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By Maria Gallagher

Baking Christmas cookies can be a joyous experience, or a terribly frustrating one. How satisfying it is to press or cut perfect little trees and bells and stars. And how heartbreaking, to open the oven door to find those shapes flattened and featureless, or all soldered to the baking sheet.

For advice on preventing such common baking mistakes, we turned to Diane Marinelli, a Delaware County baker who expects to make 2,000 pounds of cookies this holiday season. The owner of Cookies by Diane in Clifton Heights spent many years fine-tuning recipes at home before leaving nursing to pursue her passion for baking.

"You should really be able to bake a perfect cookie," said Marinelli, 47, a self-taught baker who resides in Springfield.

If you're new to cookie baking, or bake just once a year, Marinelli suggests buying a cookbook with easy-to-follow instructions, perhaps one in the Betty Crocker series. Drop cookies, bars and dough shaped into balls are easiest. Cookies made with a dough press, piped from a pastry bag, or cut from rolled dough are more difficult.

Start with a basic butter cookie recipe and improvise. Most call for a teaspoon of vanilla, but other flavors can be substituted, such as almond extract, or lemon or citrus juice with a generous pinch of zested rind from the fruit. A few drops of mint extract enhance chocolate cookie dough.

For texture, add poppy seeds to butter dough (good with lemon flavoring). Chocolate mini-chips or finely crushed nuts work well in drop cookies, but will plug the tip of a pastry bag.

Growing up in South Philadelphia, Marinelli watched her father's mother make caggionetti, a deep-fried, ravioli-like cookie with a nut filling. Diane's first baking was done in a child-size Easy-Bake oven, and her first sales experience was selling her cookies at bake sales to benefit her school, St. Monica's. She since has taught her daughters, Marisa, now 17, and Elyse, 14, many of her techniques. Both help decorate cookies at their mother's shop during the busy holiday period. (Diane's husband, John Marinelli, a marketing manager for IBM, helped fund Cookies by Diane.)

Following recipe instructions exactly will improve chances of baking success, Marinelli said, but often that's not enough.

Here are some tips gleaned from her baking experiences.

Use premium ingredients. When a recipe offers a choice between butter or margarine, Marinelli prefers butter for its richer flavor. And premium baking chocolates taste better than discs or mass-market brands.

Pre-measure all ingredients and mix them just before baking. Use glass measures for liquids, and metal for dry ingredients. Level off flour or sugar with a knife.

Use an oven thermometer to ensure correct temperatures. Marinelli says 350 degrees is best for baking most cookies. For a convection oven, bake at 325 degrees. To avoid burned bottoms, never put cookies in the lowest oven level.

All ingredients should be at room temperature, unless otherwise specified. Combine dry ingredients first, liquid ingredients next, then add the dry to the wet. Don't over-mix.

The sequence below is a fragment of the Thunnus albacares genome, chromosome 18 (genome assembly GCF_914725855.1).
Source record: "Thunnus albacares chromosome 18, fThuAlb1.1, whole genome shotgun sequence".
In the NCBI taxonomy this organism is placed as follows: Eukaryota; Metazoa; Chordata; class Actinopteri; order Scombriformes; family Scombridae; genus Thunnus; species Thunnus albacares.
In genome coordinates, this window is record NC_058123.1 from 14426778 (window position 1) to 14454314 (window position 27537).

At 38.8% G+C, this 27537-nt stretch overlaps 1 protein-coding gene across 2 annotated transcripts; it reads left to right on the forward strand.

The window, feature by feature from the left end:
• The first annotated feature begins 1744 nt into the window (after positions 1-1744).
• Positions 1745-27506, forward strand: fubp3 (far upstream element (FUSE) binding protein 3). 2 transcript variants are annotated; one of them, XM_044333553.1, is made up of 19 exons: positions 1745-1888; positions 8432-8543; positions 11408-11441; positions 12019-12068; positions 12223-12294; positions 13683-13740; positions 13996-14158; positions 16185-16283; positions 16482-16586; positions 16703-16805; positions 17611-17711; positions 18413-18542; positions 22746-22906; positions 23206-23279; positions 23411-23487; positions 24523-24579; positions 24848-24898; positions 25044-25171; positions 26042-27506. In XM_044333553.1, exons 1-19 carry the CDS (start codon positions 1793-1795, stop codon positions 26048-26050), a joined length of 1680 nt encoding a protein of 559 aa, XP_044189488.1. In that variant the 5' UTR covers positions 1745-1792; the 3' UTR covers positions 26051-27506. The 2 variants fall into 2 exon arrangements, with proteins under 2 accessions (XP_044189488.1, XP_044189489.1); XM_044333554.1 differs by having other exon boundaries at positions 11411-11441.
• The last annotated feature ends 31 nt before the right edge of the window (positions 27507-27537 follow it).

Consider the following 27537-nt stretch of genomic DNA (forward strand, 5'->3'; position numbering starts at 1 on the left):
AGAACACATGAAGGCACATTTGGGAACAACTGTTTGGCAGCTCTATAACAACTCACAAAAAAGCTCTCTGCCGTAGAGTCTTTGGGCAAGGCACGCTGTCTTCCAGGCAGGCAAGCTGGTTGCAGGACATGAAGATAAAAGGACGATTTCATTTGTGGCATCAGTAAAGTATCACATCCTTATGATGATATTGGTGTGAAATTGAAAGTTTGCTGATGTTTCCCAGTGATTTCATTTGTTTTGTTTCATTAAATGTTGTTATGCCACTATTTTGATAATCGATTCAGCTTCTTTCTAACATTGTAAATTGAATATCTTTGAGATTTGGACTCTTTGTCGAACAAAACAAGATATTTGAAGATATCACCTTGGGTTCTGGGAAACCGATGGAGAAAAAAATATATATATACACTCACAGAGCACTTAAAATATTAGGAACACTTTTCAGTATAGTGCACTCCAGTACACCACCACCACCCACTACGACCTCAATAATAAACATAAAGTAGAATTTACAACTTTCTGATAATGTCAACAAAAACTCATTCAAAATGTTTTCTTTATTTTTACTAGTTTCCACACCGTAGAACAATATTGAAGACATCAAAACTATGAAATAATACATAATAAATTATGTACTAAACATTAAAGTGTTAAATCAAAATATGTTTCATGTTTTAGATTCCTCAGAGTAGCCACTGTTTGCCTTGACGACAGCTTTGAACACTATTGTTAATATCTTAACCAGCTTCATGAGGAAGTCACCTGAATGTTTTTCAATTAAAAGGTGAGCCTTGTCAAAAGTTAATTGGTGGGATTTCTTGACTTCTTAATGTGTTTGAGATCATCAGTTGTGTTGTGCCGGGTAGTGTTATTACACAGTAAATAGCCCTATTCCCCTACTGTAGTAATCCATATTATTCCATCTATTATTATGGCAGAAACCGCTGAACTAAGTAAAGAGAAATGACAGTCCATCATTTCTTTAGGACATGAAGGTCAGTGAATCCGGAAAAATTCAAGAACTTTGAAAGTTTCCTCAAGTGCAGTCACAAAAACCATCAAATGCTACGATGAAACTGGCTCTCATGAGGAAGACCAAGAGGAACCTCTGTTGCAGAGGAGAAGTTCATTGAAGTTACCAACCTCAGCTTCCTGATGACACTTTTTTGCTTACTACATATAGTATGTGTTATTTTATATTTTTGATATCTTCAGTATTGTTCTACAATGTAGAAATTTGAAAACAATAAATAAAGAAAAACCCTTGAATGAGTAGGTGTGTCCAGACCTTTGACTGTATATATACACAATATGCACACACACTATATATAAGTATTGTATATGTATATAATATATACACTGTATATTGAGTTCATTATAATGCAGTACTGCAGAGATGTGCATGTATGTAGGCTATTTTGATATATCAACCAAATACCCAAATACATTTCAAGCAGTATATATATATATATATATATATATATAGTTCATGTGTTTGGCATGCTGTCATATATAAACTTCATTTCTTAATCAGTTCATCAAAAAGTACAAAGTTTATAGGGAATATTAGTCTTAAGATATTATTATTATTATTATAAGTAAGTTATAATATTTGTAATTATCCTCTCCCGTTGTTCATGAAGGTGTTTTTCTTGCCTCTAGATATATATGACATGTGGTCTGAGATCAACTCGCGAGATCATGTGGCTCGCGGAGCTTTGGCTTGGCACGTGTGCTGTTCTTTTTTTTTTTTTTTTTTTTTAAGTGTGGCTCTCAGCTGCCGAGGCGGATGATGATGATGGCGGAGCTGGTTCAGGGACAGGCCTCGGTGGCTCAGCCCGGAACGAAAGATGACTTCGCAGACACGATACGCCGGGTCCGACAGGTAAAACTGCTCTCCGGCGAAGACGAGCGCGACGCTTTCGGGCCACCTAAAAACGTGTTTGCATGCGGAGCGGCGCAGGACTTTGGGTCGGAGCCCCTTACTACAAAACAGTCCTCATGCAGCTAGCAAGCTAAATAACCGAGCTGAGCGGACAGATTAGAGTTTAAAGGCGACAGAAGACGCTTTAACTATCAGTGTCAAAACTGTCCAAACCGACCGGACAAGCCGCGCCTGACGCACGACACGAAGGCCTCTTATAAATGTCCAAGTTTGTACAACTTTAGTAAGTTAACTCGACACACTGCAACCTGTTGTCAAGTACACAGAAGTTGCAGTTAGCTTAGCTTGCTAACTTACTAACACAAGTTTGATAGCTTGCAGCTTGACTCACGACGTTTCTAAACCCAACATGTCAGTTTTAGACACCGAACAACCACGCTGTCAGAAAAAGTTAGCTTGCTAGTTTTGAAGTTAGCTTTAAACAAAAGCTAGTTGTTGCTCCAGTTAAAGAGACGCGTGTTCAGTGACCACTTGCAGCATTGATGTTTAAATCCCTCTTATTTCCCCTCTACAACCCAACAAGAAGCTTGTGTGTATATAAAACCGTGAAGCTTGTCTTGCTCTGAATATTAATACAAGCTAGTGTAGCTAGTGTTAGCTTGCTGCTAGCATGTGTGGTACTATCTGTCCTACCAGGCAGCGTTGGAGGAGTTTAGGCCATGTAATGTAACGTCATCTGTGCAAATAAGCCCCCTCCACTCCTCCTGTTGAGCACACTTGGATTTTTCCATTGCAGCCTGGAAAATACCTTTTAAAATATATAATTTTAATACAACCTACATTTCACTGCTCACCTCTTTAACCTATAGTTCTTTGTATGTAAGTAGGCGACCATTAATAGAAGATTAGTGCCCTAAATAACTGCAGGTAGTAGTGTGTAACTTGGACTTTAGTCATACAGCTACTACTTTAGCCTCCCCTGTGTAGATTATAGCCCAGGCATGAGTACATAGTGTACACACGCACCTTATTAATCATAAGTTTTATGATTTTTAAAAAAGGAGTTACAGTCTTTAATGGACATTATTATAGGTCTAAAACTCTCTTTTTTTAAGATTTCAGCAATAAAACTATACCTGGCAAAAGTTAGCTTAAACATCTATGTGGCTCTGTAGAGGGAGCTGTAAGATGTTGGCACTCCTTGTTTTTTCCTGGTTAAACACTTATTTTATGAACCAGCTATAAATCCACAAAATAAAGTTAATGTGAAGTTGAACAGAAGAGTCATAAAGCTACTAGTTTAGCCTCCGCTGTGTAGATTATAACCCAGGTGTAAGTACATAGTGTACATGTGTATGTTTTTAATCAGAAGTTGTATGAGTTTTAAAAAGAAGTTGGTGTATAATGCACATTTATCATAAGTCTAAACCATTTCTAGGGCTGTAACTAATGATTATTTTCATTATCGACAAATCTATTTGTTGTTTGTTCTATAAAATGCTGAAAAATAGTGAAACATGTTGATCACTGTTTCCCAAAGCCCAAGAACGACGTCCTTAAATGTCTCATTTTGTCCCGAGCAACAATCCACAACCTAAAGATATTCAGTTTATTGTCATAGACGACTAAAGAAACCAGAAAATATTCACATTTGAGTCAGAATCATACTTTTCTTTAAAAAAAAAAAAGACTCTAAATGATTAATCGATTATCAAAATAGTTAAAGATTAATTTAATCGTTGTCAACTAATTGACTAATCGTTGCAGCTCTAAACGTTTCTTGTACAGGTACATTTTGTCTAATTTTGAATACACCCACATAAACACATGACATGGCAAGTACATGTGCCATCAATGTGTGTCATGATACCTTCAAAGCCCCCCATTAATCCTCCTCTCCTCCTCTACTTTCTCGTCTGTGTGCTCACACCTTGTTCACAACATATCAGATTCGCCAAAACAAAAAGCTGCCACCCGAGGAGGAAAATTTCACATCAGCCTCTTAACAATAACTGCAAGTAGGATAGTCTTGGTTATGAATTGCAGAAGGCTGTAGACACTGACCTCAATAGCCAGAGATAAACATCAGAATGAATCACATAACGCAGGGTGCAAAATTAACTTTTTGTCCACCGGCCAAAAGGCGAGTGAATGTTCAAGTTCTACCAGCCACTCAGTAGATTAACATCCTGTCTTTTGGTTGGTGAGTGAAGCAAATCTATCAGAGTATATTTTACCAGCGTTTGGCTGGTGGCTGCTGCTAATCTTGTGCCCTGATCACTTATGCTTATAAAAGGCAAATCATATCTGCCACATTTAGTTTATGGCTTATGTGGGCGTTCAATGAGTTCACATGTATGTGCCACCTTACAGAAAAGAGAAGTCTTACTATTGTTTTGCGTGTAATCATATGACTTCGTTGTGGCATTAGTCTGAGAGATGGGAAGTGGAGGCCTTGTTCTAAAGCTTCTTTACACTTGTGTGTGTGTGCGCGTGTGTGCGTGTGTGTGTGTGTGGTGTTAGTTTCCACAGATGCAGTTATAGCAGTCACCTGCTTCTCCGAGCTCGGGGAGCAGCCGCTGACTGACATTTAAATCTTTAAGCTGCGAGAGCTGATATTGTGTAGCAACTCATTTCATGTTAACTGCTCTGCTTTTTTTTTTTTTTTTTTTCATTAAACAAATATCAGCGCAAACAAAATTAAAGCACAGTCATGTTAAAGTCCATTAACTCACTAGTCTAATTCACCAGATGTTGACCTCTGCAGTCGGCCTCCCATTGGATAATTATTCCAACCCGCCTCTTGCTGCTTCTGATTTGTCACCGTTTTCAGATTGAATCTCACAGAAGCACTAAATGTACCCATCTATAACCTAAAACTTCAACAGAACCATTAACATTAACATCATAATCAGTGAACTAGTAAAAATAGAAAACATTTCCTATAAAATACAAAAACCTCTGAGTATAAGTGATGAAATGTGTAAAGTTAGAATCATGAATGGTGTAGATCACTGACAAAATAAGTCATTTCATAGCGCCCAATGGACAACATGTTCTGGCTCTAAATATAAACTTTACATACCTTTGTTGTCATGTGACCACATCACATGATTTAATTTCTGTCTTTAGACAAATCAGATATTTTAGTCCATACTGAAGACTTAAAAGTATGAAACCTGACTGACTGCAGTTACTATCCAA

Don't let the dough sit and dry up before baking. If you step away, Marinelli suggests adding a little water or milk to the dough to restore its texture.

For drop cookies or ball cookies, use a melon baller or tiny ice cream scoop for consistency in size. It also keeps body heat from warming the dough.

Use parchment or silicone baking mats when possible. Marinelli uses stainless steel air core cookie sheets and never greases them, explaining that greasing also can cause cookie bottoms to burn.

If the first batch of cookies spreads on the pan when baked, add a small amount of flour to correct the consistency of the remaining dough. Refrigerating the dough can also help.

Pressed cookies go directly on ungreased stainless steel sheets. When done, Marinelli loosens them gently with a spatula to keep them from sticking, but does not lift them, since they break easily when warm.

Drop cookies are more durable and can be removed at once to cool on wire racks.

To hasten cooling, place the pan next to an open window.

When melting chocolate, a very small amount of lecithin crystals, paramount crystals (sold in specialty shops) or solid vegetable shortening can be stirred into the melted chocolate to thin it and help it adhere to the cookies.

When giving cookie gifts, buy inexpensive baskets and line them with linen napkins in holiday prints. Wrap in cellophane with colorful bows. Don't use plastic, which can turn crisp cookies soft and alter the taste, Marinelli said.

For a grander gesture, use a large basket and include packages of gourmet coffees, teas, mugs, perhaps with a rolling pin, cookie cutters and recipes.

Marinelli shared two cookie recipes: one for White or Dark Chocolate Butter Almond Cookies, and a recipe for Walnut Melts handed down by her maternal grandmother, Emma Sgueglia.

Recipe: Basic Butter Almond Cookies
Recipe: Chocolate Dip
Recipe: Walnut Melts

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